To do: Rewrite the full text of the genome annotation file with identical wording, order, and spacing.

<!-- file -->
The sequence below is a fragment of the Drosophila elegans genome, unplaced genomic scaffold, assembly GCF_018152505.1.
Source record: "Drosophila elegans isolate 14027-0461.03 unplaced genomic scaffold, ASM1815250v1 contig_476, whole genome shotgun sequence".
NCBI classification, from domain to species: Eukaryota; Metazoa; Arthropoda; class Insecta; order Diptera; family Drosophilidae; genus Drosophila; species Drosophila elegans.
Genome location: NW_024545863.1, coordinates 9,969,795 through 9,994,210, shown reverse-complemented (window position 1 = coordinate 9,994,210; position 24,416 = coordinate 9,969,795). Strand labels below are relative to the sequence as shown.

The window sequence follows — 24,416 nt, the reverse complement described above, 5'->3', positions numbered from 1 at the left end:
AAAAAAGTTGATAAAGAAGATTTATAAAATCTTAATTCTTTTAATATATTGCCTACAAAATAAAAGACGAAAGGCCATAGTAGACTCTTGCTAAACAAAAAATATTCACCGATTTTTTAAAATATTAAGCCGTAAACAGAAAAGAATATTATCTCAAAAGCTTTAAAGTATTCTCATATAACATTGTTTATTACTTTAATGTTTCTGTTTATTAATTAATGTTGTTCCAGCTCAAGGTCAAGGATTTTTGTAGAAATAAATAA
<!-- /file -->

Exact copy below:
The sequence below is a fragment of the Drosophila elegans genome, unplaced genomic scaffold, assembly GCF_018152505.1.
Source record: "Drosophila elegans isolate 14027-0461.03 unplaced genomic scaffold, ASM1815250v1 contig_476, whole genome shotgun sequence".
NCBI classification, from domain to species: Eukaryota; Metazoa; Arthropoda; class Insecta; order Diptera; family Drosophilidae; genus Drosophila; species Drosophila elegans.
Genome location: NW_024545863.1, coordinates 9,969,795 through 9,994,210, shown reverse-complemented (window position 1 = coordinate 9,994,210; position 24,416 = coordinate 9,969,795). Strand labels below are relative to the sequence as shown.

The window sequence follows — 24,416 nt, the reverse complement described above, 5'->3', positions numbered from 1 at the left end:
AAAAAAGTTGATAAAGAAGATTTATAAAATCTTAATTCTTTTAATATATTGCCTACAAAATAAAAGACGAAAGGCCATAGTAGACTCTTGCTAAACAAAAAATATTCACCGATTTTTTAAAATATTAAGCCGTAAACAGAAAAGAATATTATCTCAAAAGCTTTAAAGTATTCTCATATAACATTGTTTATTACTTTAATGTTTCTGTTTATTAATTAATGTTGTTCCAGCTCAAGGTCAAGGATTTTTGTAGAAATAAATAA